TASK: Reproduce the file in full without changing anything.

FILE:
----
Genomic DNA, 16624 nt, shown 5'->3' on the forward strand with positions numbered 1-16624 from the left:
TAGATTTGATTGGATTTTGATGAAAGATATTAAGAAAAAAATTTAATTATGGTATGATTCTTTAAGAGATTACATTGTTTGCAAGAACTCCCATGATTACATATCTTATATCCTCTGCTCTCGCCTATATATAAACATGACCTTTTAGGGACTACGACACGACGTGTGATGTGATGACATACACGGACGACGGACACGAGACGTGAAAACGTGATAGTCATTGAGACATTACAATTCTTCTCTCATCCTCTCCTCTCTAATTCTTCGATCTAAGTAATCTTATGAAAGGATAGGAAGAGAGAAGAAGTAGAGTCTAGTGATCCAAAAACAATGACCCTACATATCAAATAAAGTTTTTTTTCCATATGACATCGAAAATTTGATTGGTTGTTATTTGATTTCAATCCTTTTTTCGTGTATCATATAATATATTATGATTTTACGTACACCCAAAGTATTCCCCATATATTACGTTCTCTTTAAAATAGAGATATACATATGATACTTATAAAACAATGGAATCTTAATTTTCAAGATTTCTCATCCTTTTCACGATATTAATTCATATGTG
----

Genomic DNA, 16624 nt, shown 5'->3' on the forward strand with positions numbered 1-16624 from the left:
TAGATTTGATTGGATTTTGATGAAAGATATTAAGAAAAAAATTTAATTATGGTATGATTCTTTAAGAGATTACATTGTTTGCAAGAACTCCCATGATTACATATCTTATATCCTCTGCTCTCGCCTATATATAAACATGACCTTTTAGGGACTACGACACGACGTGTGATGTGATGACATACACGGACGACGGACACGAGACGTGAAAACGTGATAGTCATTGAGACATTACAATTCTTCTCTCATCCTCTCCTCTCTAATTCTTCGATCTAAGTAATCTTATGAAAGGATAGGAAGAGAGAAGAAGTAGAGTCTAGTGATCCAAAAACAATGACCCTACATATCAAATAAAGTTTTTTTTCCATATGACATCGAAAATTTGATTGGTTGTTATTTGATTTCAATCCTTTTTTCGTGTATCATATAATATATTATGATTTTACGTACACCCAAAGTATTCCCCATATATTACGTTCTCTTTAAAATAGAGATATACATATGATACTTATAAAACAATGGAATCTTAATTTTCAAGATTTCTCATCCTTTTCACGATATTAATTCATATGTG